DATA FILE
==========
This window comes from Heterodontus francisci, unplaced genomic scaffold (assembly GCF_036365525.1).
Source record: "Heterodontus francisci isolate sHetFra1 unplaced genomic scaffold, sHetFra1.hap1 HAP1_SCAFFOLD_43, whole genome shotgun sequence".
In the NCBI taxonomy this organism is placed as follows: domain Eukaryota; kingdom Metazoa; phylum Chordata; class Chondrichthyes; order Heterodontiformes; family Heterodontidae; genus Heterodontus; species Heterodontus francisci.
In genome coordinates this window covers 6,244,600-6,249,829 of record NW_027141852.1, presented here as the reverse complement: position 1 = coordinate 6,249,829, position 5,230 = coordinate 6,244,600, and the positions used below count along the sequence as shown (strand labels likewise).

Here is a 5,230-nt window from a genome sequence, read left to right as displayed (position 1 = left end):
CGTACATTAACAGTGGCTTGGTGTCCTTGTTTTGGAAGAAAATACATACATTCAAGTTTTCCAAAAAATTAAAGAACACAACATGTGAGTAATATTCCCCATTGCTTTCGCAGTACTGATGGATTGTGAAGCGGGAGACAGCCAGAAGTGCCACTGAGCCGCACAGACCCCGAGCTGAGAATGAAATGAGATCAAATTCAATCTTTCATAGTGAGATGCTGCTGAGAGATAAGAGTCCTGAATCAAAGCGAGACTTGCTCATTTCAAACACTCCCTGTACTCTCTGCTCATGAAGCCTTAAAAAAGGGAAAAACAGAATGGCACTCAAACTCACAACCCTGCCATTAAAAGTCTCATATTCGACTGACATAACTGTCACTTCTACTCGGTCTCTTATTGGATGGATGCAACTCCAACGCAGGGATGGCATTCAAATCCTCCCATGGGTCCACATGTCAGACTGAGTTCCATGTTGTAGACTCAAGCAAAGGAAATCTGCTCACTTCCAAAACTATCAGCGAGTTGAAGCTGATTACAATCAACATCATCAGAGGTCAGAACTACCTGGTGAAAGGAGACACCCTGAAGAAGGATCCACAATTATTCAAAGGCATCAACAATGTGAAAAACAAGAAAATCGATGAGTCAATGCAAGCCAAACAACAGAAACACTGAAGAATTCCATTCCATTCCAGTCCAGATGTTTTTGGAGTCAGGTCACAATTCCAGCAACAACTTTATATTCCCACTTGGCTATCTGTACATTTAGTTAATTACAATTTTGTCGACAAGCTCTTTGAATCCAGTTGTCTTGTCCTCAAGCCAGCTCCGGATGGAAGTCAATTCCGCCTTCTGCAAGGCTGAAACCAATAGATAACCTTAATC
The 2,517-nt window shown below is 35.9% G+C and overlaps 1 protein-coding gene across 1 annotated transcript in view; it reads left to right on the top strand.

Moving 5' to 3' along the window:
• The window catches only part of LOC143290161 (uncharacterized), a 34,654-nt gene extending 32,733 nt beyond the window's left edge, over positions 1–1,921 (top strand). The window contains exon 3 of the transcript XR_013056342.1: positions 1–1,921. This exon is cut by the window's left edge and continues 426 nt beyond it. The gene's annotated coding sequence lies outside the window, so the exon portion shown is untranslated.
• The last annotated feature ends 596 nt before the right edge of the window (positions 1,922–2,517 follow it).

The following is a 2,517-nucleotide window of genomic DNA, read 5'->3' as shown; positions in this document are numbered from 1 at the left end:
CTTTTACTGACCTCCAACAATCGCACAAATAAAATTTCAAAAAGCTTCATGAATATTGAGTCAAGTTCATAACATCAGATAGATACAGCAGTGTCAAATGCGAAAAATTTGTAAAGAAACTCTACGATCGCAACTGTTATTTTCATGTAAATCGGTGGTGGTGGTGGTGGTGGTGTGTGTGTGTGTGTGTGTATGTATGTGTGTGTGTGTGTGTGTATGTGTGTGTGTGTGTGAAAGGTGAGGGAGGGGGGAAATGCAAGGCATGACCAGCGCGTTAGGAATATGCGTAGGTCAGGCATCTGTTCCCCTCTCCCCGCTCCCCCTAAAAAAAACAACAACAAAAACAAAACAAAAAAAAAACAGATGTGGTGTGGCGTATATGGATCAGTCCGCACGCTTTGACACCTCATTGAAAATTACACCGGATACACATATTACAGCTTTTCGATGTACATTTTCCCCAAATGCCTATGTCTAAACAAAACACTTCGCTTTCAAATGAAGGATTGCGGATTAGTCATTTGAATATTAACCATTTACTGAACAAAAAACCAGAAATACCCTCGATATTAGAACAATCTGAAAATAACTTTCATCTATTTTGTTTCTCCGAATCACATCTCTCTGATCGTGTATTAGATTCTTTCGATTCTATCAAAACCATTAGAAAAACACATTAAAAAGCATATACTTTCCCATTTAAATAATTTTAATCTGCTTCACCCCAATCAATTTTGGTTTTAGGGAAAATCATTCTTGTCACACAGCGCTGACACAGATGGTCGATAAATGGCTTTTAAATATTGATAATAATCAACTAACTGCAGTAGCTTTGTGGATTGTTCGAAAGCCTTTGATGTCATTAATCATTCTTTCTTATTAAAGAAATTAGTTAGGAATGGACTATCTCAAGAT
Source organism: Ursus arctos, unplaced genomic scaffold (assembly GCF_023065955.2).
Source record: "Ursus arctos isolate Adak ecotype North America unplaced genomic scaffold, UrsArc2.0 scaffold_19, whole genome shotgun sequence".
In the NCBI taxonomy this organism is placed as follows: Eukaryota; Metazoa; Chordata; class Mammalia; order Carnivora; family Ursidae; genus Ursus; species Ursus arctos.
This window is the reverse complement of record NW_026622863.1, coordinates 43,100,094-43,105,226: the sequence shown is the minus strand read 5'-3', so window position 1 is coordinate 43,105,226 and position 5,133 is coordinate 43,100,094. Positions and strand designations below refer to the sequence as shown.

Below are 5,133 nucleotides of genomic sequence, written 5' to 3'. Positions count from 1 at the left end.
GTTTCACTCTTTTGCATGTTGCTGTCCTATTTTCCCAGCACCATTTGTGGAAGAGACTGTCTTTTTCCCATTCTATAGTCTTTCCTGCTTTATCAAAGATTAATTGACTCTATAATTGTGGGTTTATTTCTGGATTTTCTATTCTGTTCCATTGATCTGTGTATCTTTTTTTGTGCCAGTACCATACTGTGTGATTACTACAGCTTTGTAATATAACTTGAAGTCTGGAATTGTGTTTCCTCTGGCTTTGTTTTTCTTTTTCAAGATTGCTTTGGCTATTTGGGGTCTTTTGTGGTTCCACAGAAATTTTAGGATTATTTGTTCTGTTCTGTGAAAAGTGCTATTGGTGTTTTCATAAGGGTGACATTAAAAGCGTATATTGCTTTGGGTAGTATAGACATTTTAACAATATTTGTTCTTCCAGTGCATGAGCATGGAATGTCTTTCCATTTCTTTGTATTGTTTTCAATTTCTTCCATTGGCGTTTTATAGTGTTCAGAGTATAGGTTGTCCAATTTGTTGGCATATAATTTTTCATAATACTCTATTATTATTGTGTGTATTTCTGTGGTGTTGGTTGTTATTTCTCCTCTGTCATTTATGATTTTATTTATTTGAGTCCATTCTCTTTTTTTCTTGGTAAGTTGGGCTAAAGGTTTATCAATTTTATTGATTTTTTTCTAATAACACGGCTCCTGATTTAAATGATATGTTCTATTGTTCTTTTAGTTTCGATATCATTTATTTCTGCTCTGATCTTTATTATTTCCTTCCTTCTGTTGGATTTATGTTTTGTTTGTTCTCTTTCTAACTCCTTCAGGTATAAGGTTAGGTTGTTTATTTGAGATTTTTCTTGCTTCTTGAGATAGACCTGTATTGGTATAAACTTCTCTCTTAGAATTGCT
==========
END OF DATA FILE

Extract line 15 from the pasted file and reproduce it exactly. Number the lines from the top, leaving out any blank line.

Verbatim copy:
In the NCBI taxonomy this organism is placed as follows: Eukaryota; Metazoa; Chordata; class Mammalia; order Carnivora; family Ursidae; genus Ursus; species Ursus arctos.